Everything You Need to Know AboutThe Plagues of Egypt & Exodus

While the story is a popular one, you rarely hear people discuss its origins or the actual reason the plagues were brought upon the people of Egypt according to the Bible.

1The Pharaoh was innocent and God murdered people just to show off.

Many falsely blame the Pharaoh for the 10 plagues, saying the suffering was caused because he wouldn’t let free the Hebrews. But according to the Bible, God “hardened his heart” to prevent the Pharaoh from being able to free the slaves.

According to the Bible, in Exodus 10:1, God did this so he could continue to personally torture the innocent citizens of Egypt as a means to show off his powers. It is actually God, not the Pharaoh, who is the incredibly evil villain in this horror story.

And the Lord said unto Moses, When thou goest to return into Egypt, see that thou do all those wonders before Pharaoh, which I have put in thine hand: but I will harden his heart, that he shall not let the people go.
Exodus 4:21

And the Lord said unto Moses, Go in unto Pharaoh: for I have hardened his heart, and the heart of his servants, that I might shew these my signs before him:
Exodus 10:1

2This 10 plagues story is not unique to, and pre-dates, the Abraham religion.

The “10 plagues” is a common story. A version of it is in the poem “The Admonitions of Ipuwer” found in the Ipuwer Papyrus, written between 1900-1300 BCE. The later version in Exodus was not written until between 1000-600 BCE.

These two version are almost identical except the Ipuwer Papyrus story is set during the First Intermediate Period (c. 2200-2040 BCE), and the Exodus story is set approximately during 1446 BCE.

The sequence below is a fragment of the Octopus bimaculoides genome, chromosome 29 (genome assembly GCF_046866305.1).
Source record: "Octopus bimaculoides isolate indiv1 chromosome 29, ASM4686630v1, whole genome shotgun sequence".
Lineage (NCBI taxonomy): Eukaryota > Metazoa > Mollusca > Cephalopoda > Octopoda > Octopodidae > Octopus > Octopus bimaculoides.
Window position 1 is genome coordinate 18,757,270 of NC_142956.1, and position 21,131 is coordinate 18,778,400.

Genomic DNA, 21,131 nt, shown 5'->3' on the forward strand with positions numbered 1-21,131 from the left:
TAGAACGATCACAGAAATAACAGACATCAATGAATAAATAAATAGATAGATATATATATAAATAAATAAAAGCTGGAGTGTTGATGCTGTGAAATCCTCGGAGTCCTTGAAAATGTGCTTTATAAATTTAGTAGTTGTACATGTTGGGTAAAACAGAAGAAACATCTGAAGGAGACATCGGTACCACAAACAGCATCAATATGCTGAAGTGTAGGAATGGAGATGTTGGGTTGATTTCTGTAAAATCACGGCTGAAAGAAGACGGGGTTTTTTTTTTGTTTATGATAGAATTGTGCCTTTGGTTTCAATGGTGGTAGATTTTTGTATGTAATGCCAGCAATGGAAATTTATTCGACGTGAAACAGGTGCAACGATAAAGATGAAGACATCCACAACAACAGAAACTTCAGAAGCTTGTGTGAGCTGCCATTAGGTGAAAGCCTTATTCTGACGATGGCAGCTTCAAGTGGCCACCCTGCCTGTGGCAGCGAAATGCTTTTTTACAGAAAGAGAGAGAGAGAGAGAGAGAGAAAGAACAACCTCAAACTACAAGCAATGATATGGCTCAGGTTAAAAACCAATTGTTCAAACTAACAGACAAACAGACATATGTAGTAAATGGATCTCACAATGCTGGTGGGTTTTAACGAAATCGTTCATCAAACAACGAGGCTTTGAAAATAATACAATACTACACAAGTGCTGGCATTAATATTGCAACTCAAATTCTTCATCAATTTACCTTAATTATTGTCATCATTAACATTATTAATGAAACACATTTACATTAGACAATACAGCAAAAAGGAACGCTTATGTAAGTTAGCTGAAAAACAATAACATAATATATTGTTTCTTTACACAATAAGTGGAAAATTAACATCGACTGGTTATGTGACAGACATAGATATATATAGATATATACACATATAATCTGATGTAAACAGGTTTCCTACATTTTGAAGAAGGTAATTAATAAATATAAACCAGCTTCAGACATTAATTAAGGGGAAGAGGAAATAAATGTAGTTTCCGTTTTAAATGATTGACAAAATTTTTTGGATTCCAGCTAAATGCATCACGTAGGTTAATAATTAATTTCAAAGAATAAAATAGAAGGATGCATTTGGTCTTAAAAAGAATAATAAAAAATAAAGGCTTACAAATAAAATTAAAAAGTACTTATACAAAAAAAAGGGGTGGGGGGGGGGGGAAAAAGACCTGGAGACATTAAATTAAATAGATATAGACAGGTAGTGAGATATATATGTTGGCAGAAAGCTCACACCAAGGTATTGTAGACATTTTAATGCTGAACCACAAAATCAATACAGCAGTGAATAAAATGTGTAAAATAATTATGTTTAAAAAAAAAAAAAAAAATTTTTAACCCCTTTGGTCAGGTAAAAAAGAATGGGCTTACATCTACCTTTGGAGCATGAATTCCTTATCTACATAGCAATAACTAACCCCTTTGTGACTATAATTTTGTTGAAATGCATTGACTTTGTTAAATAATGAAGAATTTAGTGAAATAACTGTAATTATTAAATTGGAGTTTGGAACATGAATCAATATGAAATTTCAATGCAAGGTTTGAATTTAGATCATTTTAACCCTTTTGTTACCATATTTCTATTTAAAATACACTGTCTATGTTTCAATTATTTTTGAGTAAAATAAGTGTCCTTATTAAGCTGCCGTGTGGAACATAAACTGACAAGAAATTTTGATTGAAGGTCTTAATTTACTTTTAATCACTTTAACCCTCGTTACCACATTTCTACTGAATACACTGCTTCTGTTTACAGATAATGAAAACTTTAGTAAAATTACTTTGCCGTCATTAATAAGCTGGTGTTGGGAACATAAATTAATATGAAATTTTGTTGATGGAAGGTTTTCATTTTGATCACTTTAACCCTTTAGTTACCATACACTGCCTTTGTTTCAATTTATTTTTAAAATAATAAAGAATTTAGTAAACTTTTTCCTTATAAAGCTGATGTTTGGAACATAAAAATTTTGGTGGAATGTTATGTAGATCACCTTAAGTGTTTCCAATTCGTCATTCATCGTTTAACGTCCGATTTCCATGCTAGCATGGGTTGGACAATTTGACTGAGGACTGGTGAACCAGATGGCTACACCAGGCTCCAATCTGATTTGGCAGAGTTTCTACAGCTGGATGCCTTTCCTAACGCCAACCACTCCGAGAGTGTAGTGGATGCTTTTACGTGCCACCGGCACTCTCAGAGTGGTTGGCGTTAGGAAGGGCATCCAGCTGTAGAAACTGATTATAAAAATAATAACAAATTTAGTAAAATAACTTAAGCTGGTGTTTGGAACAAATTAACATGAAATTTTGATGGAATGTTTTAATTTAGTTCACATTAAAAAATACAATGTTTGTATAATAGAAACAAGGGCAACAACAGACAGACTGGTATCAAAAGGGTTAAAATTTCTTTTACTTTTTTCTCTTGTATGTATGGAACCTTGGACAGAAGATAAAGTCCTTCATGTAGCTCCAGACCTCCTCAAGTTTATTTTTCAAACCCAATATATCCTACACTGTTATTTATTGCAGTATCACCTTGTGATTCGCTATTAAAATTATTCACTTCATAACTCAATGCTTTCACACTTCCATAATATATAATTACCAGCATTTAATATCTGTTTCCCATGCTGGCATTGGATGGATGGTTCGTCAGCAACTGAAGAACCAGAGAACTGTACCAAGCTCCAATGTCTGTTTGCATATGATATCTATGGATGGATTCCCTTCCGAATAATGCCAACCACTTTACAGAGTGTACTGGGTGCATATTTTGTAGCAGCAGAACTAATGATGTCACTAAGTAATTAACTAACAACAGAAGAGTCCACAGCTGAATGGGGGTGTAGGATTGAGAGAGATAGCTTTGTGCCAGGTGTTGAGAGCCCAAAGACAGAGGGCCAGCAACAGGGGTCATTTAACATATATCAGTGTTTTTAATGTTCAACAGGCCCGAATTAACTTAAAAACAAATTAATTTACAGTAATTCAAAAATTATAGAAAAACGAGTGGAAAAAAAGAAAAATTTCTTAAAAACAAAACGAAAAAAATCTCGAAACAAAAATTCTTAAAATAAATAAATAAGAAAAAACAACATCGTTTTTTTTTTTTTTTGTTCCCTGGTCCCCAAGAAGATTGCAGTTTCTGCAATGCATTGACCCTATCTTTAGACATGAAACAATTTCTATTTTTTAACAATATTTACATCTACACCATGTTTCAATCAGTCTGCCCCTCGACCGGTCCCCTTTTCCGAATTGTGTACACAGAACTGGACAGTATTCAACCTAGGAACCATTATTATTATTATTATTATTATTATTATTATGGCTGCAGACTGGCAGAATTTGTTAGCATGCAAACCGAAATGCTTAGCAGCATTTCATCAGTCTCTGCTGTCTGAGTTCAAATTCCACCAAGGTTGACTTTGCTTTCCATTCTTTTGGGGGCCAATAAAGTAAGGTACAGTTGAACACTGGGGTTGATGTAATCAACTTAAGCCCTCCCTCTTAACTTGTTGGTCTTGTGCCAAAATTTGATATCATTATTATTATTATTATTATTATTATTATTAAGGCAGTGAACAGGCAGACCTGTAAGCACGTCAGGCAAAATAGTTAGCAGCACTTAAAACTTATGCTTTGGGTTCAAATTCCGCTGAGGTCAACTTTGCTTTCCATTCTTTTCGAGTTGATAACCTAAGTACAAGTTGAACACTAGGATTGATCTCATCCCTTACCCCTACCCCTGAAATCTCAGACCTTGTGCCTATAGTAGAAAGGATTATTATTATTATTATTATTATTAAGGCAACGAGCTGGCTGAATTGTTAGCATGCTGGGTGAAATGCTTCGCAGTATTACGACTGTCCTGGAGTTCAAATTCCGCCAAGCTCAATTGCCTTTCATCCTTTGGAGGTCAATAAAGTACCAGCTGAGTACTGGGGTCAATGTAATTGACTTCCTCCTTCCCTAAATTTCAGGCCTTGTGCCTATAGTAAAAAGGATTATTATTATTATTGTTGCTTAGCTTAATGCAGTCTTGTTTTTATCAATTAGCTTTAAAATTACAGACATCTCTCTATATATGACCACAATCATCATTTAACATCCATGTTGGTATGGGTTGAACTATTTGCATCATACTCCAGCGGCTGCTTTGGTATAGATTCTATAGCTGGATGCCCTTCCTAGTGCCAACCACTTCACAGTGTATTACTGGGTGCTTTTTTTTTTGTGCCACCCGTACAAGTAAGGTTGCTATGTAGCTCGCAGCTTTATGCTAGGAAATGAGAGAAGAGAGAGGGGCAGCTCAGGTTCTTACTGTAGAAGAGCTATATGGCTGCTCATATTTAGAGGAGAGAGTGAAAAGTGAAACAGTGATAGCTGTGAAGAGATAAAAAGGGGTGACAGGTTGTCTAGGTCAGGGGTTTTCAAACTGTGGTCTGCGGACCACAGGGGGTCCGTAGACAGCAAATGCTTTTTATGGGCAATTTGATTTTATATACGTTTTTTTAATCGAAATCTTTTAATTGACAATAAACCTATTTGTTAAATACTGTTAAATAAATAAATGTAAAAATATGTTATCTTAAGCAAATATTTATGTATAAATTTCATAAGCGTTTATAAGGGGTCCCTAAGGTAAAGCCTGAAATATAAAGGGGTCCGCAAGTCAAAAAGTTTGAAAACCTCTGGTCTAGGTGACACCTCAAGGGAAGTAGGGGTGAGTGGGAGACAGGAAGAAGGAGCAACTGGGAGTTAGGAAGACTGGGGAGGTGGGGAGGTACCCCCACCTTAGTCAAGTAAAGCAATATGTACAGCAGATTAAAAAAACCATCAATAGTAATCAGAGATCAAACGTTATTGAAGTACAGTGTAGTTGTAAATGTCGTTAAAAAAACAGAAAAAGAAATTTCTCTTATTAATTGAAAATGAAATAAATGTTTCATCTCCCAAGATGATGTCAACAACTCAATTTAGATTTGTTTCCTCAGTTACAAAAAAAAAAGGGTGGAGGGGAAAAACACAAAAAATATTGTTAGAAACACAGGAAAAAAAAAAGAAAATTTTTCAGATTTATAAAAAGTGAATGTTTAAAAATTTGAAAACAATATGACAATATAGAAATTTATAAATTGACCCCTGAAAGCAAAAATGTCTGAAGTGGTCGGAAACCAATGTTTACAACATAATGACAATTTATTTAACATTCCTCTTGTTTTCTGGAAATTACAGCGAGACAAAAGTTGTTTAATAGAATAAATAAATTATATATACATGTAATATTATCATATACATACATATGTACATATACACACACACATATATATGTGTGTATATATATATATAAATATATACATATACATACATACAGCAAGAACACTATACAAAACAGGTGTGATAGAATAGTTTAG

IPUWER: Indeed the river is blood, yet man drink of it. Men shrink from human beings and thirst after water.

EXODUS: And all the waters that were in the river were turned into blood… The Egyptians could not drink of the water of the river; and there was blood throughout all the land of Egypt. (7:20-21)

IPUWER: Indeed, gates, columns, and walls are burnt up… Behold, the fire has gone up on high, and its burning goes forth against the enemies of the land.

EXODUS: The fire ran along upon the ground. (9:23)

IPUWER: Indeed, trees are felled and branches are stripped off.

EXODUS: And the hail smote every herb of the field, and brake every tree of the field. (9:25)

IPUWER: Neither fruit nor herbage can be found… everywhere barley has perished.

EXODUS: And there remained not any green thing in the trees, or in the herbs of the fields, through all the land of Egypt. (10:15)

IPUWER: The land is not bright because of it.

EXODUS: And there was a thick darkness in all of the land of Egypt. (10:22)

IPUWER: Indeed, all the animals, their hearts weep; cattle moan because of the state of the land.

EXODUS: And all the cattle of Egypt dies. (9:6)

IPUWER: Indeed men are few, and he who places his brother in the ground is everywhere…

EXODUS: And all the firstborn in the land of Egypt shall die… (11:5)

The Ipuwer just mentions that people died, Exodus changes this to make the story about murdering children.

3The story is just an exaggerated account of natural events.

Swarm of locust

What reads to us like a series of escalating plagues brought down by a supernatural force upon Egypt is actually just an exaggerated account of common natural events.

1. Water turned to blood
The water did not turn into blood, it simply became red and resembled blood. The water can naturally turn red when the red soil of Ethiopia washes into it, or through an event known as red tide. Red tide is caused when a large amount of algae accumulates rapidly and release harmful toxins that discolor the water. In the cause of Ipuwer Papyrus, the red tide could have very easily been triggered by the eruption of Santorini.